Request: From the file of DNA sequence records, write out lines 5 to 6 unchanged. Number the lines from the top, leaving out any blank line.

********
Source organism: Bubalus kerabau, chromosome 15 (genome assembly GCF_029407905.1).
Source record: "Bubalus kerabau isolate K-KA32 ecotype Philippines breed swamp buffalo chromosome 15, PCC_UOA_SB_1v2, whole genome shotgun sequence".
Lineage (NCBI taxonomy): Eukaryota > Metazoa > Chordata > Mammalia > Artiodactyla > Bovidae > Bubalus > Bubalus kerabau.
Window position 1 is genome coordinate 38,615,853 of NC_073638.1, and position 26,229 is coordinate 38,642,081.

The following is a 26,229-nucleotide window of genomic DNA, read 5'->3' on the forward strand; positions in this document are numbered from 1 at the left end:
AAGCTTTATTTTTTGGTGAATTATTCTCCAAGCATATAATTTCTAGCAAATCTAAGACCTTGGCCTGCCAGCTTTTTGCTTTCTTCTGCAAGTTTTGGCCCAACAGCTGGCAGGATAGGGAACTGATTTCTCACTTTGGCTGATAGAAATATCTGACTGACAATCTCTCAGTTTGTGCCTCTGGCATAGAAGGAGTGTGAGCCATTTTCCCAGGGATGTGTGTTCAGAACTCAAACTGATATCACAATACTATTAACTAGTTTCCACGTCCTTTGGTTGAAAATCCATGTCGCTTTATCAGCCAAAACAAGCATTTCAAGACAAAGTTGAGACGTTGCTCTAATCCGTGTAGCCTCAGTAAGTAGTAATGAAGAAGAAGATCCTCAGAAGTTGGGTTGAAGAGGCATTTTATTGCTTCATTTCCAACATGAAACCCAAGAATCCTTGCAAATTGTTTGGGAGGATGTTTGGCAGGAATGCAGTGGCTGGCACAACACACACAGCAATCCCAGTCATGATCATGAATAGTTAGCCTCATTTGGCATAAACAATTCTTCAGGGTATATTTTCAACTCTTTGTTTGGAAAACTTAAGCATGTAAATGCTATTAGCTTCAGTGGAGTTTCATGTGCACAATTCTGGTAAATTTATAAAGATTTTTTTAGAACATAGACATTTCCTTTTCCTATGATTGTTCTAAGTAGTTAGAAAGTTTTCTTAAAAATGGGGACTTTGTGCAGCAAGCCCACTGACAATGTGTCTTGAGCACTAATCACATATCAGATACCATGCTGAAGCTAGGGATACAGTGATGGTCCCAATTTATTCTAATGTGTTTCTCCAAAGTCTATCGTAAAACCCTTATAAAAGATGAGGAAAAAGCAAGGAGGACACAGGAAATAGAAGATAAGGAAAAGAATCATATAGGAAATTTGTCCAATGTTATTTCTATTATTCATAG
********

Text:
The following is a 26,229-nucleotide window of genomic DNA, read 5'->3' on the forward strand; positions in this document are numbered from 1 at the left end:
AAGCTTTATTTTTTGGTGAATTATTCTCCAAGCATATAATTTCTAGCAAATCTAAGACCTTGGCCTGCCAGCTTTTTGCTTTCTTCTGCAAGTTTTGGCCCAACAGCTGGCAGGATAGGGAACTGATTTCTCACTTTGGCTGATAGAAATATCTGACTGACAATCTCTCAGTTTGTGCCTCTGGCATAGAAGGAGTGTGAGCCATTTTCCCAGGGATGTGTGTTCAGAACTCAAACTGATATCACAATACTATTAACTAGTTTCCACGTCCTTTGGTTGAAAATCCATGTCGCTTTATCAGCCAAAACAAGCATTTCAAGACAAAGTTGAGACGTTGCTCTAATCCGTGTAGCCTCAGTAAGTAGTAATGAAGAAGAAGATCCTCAGAAGTTGGGTTGAAGAGGCATTTTATTGCTTCATTTCCAACATGAAACCCAAGAATCCTTGCAAATTGTTTGGGAGGATGTTTGGCAGGAATGCAGTGGCTGGCACAACACACACAGCAATCCCAGTCATGATCATGAATAGTTAGCCTCATTTGGCATAAACAATTCTTCAGGGTATATTTTCAACTCTTTGTTTGGAAAACTTAAGCATGTAAATGCTATTAGCTTCAGTGGAGTTTCATGTGCACAATTCTGGTAAATTTATAAAGATTTTTTTAGAACATAGACATTTCCTTTTCCTATGATTGTTCTAAGTAGTTAGAAAGTTTTCTTAAAAATGGGGACTTTGTGCAGCAAGCCCACTGACAATGTGTCTTGAGCACTAATCACATATCAGATACCATGCTGAAGCTAGGGATACAGTGATGGTCCCAATTTATTCTAATGTGTTTCTCCAAAGTCTATCGTAAAACCCTTATAAAAGATGAGGAAAAAGCAAGGAGGACACAGGAAATAGAAGATAAGGAAAAGAATCATATAGGAAATTTGTCCAATGTTATTTCTATTATTCATAG